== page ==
The unspoken rules of unlimited vacation
Had you asked me 15 years ago if I would be, in a few short years, Co-Founding Proven Recruiting, I would have responded with a resounding no. Predicting the future is near impossible - especially when you are still in the process of discovering your passions and goals.
Without the benefit of hindsight, decisions often seem impossible; nothing more than black boxes of unknown consequences. No one should be surprised, given this fact, that 33% of university graduates later regret their chosen majors. Too often, it is only after the fact that we can fu...
Ingram Losner’s 7 Rules To Live By
You landed a job at Deloitte, EY, KPMG or PwC. While initially exciting, reality has set in. Grueling hours, a demanding workload, and a seemingly endless numbers of audits have taken over – and that’s not even during busy season. Sound familiar?
For me, landing a job in Big 4 seemed like a massive success - until I actually started working. Quickly, work-life balance became something I read about wistfully while browsing the web at 5am because I’d been stress-dreaming again, and why go to sleep anyway when my alarm is about to sound?
It wasn’t a surprise, really. I knew the arduous hours and lack of social life were a known part of the job. Yet even though some accountants thrive in this kind of environment, I – like many – found myself searching for something new, different, inspiring.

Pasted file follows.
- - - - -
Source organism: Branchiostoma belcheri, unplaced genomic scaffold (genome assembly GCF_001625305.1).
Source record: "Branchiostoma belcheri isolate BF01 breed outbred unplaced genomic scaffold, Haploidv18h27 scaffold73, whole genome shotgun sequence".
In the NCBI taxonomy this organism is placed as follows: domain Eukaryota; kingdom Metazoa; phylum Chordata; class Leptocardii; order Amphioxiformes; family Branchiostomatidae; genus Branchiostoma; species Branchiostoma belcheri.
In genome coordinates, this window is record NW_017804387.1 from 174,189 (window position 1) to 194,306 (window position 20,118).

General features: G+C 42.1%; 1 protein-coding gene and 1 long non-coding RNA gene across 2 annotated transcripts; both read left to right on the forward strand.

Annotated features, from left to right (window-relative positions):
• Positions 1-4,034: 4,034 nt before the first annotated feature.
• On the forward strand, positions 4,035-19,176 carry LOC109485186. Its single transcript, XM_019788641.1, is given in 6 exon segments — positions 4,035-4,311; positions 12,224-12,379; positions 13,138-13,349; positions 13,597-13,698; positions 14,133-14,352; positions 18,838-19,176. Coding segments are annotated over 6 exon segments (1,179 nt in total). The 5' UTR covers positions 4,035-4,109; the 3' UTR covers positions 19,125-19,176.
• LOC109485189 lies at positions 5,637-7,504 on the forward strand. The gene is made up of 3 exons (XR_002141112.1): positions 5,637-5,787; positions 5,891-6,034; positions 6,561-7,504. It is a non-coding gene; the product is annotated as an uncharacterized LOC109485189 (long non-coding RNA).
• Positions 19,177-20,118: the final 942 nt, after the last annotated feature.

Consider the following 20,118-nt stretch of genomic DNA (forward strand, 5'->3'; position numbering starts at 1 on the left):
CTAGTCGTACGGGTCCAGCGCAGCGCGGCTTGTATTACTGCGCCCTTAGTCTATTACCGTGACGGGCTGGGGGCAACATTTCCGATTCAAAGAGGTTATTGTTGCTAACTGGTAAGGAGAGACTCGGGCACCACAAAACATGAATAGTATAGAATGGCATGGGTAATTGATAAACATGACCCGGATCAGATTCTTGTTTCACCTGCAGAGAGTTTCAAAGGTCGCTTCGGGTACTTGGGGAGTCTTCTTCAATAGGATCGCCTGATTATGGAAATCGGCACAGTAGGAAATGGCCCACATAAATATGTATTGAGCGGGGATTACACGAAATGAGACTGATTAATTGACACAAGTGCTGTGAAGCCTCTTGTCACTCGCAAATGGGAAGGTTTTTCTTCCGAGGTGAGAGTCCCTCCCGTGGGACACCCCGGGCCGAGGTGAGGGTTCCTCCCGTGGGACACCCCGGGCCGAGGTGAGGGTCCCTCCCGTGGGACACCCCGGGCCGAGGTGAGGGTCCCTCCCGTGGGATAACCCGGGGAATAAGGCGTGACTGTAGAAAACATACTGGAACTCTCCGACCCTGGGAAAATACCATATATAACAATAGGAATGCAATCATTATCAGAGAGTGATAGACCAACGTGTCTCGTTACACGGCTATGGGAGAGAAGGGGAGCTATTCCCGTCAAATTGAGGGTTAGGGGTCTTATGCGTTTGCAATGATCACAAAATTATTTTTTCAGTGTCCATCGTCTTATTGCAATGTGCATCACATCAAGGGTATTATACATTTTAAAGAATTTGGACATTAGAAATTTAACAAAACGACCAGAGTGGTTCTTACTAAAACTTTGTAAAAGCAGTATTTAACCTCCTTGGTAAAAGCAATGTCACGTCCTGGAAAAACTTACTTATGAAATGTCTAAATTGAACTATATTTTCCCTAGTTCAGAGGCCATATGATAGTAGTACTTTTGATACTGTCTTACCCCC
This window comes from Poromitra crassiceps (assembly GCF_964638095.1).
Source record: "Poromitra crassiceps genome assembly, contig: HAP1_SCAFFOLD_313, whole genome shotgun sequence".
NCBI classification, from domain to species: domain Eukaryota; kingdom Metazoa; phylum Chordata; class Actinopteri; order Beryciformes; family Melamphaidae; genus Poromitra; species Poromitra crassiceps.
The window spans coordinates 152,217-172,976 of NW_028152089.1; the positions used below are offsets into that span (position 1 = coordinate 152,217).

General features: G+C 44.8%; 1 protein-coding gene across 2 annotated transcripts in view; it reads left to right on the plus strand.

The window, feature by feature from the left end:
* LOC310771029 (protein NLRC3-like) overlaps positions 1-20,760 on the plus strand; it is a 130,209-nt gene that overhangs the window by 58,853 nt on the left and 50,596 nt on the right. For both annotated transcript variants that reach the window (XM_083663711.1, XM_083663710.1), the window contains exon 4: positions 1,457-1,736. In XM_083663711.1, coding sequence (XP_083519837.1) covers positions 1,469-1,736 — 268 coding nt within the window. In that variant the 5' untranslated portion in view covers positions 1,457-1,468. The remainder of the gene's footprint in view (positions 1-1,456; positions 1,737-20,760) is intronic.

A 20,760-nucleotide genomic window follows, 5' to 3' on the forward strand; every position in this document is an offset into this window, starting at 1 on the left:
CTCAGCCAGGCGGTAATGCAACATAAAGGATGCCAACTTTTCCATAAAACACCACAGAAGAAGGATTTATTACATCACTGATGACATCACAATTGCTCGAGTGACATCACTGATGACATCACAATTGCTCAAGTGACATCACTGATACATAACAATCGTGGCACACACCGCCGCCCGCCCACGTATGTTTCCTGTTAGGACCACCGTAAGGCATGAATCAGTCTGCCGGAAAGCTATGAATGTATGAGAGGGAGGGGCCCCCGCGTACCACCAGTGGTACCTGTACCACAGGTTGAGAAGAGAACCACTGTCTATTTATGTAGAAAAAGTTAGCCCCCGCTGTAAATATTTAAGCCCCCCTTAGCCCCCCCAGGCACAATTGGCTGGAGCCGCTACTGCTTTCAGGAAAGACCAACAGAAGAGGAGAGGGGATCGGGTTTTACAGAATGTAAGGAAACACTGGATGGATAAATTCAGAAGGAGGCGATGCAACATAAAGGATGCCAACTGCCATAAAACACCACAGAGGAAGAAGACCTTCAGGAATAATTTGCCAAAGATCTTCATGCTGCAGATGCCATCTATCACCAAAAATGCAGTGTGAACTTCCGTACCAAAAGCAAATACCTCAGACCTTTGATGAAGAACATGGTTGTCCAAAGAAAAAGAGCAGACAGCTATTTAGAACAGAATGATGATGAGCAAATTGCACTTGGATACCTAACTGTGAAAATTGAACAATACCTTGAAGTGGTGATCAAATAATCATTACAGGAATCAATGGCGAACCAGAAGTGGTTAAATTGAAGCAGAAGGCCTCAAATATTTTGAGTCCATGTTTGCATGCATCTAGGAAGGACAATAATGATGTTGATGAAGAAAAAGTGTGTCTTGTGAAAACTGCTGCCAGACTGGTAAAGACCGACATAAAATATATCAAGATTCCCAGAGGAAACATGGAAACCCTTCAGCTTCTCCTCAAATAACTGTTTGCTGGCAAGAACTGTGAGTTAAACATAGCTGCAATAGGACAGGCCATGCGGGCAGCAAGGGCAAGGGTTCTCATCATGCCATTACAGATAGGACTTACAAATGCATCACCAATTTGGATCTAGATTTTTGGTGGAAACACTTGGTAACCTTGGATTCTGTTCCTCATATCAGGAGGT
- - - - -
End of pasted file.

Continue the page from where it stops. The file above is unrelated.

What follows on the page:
But where could I go, when my education and sense of success were so wrapped up in the Big 4 ethos? I often mulled the same questions over and over again - What are my options? Is ...
Everything you need to know about life after the Big 4
1811 hours – that’s the amount of time the average full-time employed American is expected to work this year. Assuming you work from the ages of 25 to 65, you’re facing 72, 440 hours of work before you retire.
There are two ways to approach this reality – you can either accept it as fact and strive to find fulfilling employment, or you can reject the premise entirely. Maybe you want to be home with your kids or travel the world as a family. Or perhaps you’re looking for the freedom to start your own business. Maybe, for you, financial independence doesn’t mean no longer working; it means no longer having to work.
More and more, people are turning to non-traditional career trajectories to satisfy their adventurous spirits. As the tides of corporate America shift, what was once considered impossible is now becoming attaina...
Retire by 40? It’s surprisingly doable.